Toomey Tourell Fine Art is pleased to present a group exhibition, entitled “Frequencies“, with new work by London based artist Michael Ajerman and Chicago based artist James Kao. The show opens June 3rd, and continues through June 30th. The opening reception with the artists is on Thursday, June 5th, from 5:30-7:30 PM.
Michael Ajerman, an American painter based in London, works within the tradition of British modernism while exercising his own blend of style and personal history. Educated (among other institutions) at the Slade London, his work often reflects his forebears, while also embracing his Jewish heritage as a direct influence on his style and subject matter. These influences range from his experience of his relatives being survivors of the Holocaust to Yiddish theatre and other cultural influences. The rich painterly brushwork and vibrant color utilized by Ajerman evokes the traditions of artists such as Lucien Freud, while the often grotesque aspects of his imagery reflect his ancestral heritage. The function of memory (and the imagination of the artist which ultimately transforms that memory), also plays an important role in his work – transforming experience by its re-telling with canvas and paint to create an entirely new and creative expression of that experience.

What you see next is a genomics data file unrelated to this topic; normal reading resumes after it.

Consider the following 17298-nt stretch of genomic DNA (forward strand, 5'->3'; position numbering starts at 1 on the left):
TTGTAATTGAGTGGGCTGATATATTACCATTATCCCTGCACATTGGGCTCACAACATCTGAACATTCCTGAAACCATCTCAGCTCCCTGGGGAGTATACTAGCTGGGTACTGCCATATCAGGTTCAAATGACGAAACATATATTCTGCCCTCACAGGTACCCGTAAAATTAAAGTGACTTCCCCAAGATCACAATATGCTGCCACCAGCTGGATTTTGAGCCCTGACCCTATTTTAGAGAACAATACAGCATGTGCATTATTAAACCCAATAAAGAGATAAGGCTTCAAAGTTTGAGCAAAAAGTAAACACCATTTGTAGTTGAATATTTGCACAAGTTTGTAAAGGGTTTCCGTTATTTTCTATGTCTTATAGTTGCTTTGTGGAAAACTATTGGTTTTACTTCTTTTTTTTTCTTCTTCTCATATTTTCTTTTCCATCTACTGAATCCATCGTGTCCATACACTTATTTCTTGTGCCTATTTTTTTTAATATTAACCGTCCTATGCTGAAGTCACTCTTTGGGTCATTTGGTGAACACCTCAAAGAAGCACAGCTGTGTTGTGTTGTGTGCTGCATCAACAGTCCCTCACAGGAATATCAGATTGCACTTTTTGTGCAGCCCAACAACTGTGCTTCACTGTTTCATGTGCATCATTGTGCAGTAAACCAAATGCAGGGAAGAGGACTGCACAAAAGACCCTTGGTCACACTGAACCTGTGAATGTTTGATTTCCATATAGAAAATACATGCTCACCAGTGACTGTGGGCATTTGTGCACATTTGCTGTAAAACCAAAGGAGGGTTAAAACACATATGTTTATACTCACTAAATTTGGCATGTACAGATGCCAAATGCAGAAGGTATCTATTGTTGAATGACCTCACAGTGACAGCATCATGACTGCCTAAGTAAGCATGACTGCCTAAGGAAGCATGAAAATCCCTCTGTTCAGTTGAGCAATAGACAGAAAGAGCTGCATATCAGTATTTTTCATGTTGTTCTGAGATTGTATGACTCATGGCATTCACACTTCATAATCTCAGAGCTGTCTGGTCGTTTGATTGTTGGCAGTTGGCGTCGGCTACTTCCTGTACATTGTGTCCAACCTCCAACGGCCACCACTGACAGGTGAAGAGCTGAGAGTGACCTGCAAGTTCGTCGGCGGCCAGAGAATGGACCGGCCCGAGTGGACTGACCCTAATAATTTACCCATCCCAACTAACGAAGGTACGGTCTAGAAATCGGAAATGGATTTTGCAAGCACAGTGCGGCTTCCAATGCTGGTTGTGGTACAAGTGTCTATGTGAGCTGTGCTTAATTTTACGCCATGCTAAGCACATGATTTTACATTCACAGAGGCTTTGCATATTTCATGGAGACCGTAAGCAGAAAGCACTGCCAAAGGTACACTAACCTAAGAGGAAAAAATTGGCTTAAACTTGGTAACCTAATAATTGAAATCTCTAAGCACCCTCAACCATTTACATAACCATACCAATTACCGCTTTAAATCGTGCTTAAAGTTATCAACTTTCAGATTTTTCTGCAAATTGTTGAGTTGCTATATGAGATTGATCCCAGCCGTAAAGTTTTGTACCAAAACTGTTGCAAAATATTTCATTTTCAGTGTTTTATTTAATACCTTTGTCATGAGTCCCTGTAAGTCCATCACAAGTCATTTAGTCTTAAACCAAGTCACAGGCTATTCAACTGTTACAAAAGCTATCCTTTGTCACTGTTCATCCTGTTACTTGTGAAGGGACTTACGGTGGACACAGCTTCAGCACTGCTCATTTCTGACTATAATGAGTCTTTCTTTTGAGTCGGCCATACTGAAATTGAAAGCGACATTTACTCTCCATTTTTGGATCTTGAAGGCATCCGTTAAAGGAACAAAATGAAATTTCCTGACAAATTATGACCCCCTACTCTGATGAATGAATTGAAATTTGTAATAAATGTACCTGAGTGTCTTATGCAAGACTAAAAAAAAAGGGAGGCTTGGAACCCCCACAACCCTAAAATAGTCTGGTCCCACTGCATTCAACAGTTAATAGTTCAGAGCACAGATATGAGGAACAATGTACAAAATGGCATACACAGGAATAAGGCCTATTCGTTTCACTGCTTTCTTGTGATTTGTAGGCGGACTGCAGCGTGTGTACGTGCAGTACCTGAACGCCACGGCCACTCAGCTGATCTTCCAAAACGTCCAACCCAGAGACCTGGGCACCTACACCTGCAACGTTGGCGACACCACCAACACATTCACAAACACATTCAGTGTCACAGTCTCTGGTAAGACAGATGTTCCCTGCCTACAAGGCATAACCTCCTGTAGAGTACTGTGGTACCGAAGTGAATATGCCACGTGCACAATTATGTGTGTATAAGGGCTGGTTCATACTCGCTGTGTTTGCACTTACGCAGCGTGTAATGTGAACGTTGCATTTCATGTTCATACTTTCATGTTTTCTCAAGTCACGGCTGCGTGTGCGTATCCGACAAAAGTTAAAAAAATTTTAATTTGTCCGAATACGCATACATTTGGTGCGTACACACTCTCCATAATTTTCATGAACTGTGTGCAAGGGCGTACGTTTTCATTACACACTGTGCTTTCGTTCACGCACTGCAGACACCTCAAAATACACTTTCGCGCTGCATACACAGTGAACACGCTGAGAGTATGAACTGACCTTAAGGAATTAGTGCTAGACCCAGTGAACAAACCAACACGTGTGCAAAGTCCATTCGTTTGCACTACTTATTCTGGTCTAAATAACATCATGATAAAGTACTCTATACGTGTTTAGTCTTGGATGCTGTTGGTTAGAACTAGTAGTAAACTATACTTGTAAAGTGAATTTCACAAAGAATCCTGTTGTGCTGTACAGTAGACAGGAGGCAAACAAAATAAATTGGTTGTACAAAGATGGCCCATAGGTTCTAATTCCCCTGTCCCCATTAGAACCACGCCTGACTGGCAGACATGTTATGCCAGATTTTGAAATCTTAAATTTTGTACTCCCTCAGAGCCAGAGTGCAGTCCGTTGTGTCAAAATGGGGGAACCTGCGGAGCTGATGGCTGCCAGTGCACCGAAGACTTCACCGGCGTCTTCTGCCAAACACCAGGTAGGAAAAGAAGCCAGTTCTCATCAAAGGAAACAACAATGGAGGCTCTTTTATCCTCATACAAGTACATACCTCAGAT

James Kao, currently teaches at the School of the Art Institute of Chicago, utilizes a repetition of imagery to fully explore representation and abstraction. In this exhibition, his paintings of oranges and tables (a motif Kao has been exploring for years), serve in his exploration of observing phenomena as a sequence, and as a process of looking inside and outside the observed subject. Citing the ‘Pier and Ocean’ drawings of Piet Mondrian as an inspiration, Kao also investigates the plus/minus aspect of representation versus abstraction. Often painting in the dark, these oils on linen evoke a kind of romanticism that explores the conventions of the medium, while at the same time tweaking these expectations. Or, in the artist’s words:
my paintings and drawings record direct and repeated observations. Each reiteration of similar motifs marks an increasing intimacy with the world and moves an observational practice closer to a private meditation.